Plaintiff brought an action against defendant to recover for injuries she received when one of defendant's parking attendants struck plaintiff in the face with a stick. In her complaint, plaintiff alleged theories of respondeat superior and negligent hiring. The trial court denied defendant's motion for summary judgment, and we granted defendant's application for interlocutory appeal.
1. Defendant first argues that the trial court erred in denying its motion for summary judgment on the theory of respondeat superior. The record reveals that plaintiff, accompanied by her boyfriend, went for a dental appointment at an office building and used the valet parking facility operated by defendant. When plaintiff's boyfriend realized he did not have enough cash to pay plaintiff's bill, he returned to the parking lot to retrieve his checkbook from the car. One of the parking attendants told plaintiff's boyfriend that he would retrieve the checkbook for a tip. Plaintiff's boyfriend declined and said that he would get it himself. The parking attendant became angry and began making derogatory comments to plaintiff's boyfriend about his African nationality. Plaintiff's boyfriend retrieved his checkbook and returned to the dentist's office. When plaintiff and her boyfriend returned to get their car, the parking attendant confronted them while they were paying the cashier. The attendant used abusive and offensive language and threatened plaintiff and her boyfriend with a stick. Plaintiff and her boyfriend remained calm while they waited for another attendant to bring their car. When the car arrived, plaintiff and her boyfriend walked toward the car followed by the parking attendant carrying the stick. The parking attendant took the stick, swung it at plaintiff and her boyfriend and struck plaintiff in the face.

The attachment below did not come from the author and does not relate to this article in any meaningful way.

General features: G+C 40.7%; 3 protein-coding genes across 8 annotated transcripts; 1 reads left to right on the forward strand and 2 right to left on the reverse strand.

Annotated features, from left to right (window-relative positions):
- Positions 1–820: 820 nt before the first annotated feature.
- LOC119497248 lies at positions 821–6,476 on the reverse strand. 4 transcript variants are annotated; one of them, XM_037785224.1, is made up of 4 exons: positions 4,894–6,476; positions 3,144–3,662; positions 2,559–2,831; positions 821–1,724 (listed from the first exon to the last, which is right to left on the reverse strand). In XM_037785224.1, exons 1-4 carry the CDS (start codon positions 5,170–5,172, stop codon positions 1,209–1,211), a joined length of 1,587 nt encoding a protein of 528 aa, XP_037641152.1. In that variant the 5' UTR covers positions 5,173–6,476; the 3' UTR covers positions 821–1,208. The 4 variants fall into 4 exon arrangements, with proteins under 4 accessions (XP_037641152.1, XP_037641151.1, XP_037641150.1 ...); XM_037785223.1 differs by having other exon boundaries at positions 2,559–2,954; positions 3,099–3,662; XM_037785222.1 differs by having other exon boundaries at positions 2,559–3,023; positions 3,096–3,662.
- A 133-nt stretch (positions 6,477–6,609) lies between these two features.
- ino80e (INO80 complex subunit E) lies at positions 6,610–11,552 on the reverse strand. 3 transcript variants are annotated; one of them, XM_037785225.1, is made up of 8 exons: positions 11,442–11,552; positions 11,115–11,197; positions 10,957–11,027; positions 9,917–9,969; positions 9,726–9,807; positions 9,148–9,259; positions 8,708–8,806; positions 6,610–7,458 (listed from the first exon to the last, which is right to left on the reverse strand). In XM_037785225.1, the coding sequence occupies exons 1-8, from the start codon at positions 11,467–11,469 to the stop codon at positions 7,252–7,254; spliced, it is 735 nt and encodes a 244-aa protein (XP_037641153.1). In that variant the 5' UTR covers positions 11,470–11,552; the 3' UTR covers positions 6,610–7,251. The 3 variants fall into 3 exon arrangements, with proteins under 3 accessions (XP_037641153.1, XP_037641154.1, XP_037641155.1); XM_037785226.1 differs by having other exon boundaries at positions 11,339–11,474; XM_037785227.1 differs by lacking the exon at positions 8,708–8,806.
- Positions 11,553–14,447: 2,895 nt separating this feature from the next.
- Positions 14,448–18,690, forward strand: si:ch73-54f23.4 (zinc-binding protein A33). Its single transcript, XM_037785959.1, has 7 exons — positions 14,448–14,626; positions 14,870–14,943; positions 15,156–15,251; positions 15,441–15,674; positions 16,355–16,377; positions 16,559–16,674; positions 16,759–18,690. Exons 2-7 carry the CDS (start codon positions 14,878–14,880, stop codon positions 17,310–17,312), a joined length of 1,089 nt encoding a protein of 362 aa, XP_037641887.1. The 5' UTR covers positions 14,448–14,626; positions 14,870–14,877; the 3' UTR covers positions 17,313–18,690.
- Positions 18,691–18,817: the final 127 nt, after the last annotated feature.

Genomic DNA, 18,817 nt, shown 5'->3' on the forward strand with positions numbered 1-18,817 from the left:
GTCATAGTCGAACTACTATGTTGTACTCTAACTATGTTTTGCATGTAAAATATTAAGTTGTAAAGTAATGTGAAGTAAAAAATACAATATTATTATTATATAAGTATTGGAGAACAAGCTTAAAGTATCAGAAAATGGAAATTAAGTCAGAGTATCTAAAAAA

provides: "Every person shall be liable for torts committed by his wife, his child, or his servant by his command or in the prosecution and within the scope of his business, whether the same are committed by negligence or voluntarily." "The word voluntarily . . . will cover any or all motives or purposes of the wrongdoer, acting in the scope of his employment, which are not covered by acts of negligence. The true test is not whether the tort was committed by reason of anger, malice or ill will, but whether or not it was committed in the prosecution and within the scope of the master's business. If the tort be committed, not by reason of the employment, but because of matters disconnected therewith, the master would not be liable." (Citations and punctuation omitted.) Mountain v. Southern Bell Tel. &c. Co., 205 Ga. App. 119 (1) (421 SE2d 284) (1992)
. The fact that the assault occurred during the time of the attendant's employment with defendant is not dispositive on the issue of scope of employment. See Southern Bell Tel. &c. Co. v. Sharara, 167 Ga. App. 665 (2) (307 SE2d 129) (1983)
. The parking attendant's altercation with plaintiff and her boyfriend appears to have been purely personal and not for any purpose beneficial to defendant. Consequently, we conclude that the trial court should have granted summary judgment to defendant on the issue of respondeat superior.
2. Defendant also argues that it was entitled to summary judgment on plaintiff's claim of negligent hiring. "An employer's liability for negligent hiring or retention of an employee requires proof that the employer knew or should have known of the employee's violent and criminal propensities, and there was no evidence of such knowledge." (Citations and punctuation omitted.) Diaconescu v. Hettler, 210 Ga. App. 191
, 193 (2) (435 SE2d 489
) (1993). Specifically, the record contains the affidavit of Gary Worstell, defendant's owner and manager. Worstell stated that he had no knowledge that the parking attendant was a violent person and that he was not aware of any prior violent acts or violent propensities of the attendant. Worstell also stated that he had never received any complaints about the attendant. Plaintiff alleges that the defendant had constructive notice of the attendant's violent propensity because the attendant checked "yes" in response to a question on his employment application regarding whether he had been arrested for any criminal charges, excluding minor offenses. Although the record reflects that the attendant had been convicted of several violations of the Georgia Controlled Substances Act, the record is devoid of any evidence that the parking attendant had a propensity towards violence or that defendant knew of that propensity. Furthermore, plaintiff's argument that defendant had a duty to investigate the attendant's past before they employed the attendant is without merit. Diaconescu, supra at 193. Accordingly, the trial court erred in denying defendant's motion for summary judgment on plaintiff's theory of negligent hiring.
Bernard & Associates, Patricia D. Bernard, for appellee.